Young Women, Homelessness and Social Justice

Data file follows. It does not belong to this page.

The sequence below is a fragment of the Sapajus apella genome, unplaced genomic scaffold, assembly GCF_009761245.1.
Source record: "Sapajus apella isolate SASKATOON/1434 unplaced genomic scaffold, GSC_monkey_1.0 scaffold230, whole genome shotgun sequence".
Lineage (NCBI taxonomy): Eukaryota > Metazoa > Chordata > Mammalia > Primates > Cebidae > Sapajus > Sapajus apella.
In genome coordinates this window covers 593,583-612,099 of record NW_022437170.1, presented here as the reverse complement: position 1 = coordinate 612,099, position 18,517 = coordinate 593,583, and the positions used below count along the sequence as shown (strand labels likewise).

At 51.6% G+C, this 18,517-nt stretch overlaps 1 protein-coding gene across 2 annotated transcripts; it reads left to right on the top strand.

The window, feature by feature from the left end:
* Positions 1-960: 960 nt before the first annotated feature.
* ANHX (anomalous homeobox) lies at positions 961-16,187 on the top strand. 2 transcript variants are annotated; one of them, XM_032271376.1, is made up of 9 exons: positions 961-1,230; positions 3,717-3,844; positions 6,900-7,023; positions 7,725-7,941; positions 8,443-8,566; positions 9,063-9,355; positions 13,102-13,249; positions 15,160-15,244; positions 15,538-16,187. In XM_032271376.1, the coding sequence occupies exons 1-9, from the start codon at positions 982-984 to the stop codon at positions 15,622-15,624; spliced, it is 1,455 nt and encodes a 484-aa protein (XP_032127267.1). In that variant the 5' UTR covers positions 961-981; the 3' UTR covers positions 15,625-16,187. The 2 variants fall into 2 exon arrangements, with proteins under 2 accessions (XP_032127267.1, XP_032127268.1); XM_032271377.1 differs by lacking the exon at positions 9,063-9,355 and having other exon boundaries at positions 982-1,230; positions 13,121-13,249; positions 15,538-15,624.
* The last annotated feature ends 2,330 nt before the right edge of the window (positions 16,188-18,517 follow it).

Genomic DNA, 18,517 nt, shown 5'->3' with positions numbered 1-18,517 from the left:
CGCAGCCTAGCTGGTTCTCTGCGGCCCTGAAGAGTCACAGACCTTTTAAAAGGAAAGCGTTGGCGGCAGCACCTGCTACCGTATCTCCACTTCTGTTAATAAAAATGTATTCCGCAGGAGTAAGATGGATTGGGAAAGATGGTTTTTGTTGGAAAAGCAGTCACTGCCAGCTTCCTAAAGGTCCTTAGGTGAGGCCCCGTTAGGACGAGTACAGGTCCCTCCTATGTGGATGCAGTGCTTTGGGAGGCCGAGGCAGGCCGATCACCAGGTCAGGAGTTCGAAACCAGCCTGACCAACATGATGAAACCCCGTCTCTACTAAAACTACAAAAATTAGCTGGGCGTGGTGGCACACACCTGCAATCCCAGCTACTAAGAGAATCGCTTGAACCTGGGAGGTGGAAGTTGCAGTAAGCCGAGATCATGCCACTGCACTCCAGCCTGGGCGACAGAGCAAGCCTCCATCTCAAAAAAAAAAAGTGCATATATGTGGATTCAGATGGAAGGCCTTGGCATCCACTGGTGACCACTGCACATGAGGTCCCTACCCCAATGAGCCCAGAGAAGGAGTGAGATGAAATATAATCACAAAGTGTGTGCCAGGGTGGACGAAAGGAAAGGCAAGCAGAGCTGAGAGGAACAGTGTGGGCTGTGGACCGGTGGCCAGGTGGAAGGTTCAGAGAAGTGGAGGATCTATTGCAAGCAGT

In this paper, we focus on the role that social exclusion and the accompanying stigma plays in furthering the disadvantage for young homeless women and the barriers it creates in their struggle to overcome their marginalised circumstances. We do this, firstly, by analysing the interconnectivity between subjectivity and neoliberalism, and how expectations of smooth transitions to adulthood and postfeminist views of young women impact on experiences of homelessness. And secondly, we conceptualise this problematic dynamic through the work of feminist and political philosopher Iris Marion Young. In particular, we examine Young’s critique of the reification of distributive justice as the dominant paradigm in social justice as well as her critique of impartiality and normalization in the construction of a social reality. We propose that a more socially just approach to homelessness needs to contest the associated stigma and look for solutions in plural notions of social justice that include issues of empowerment, self-respect and self-determination.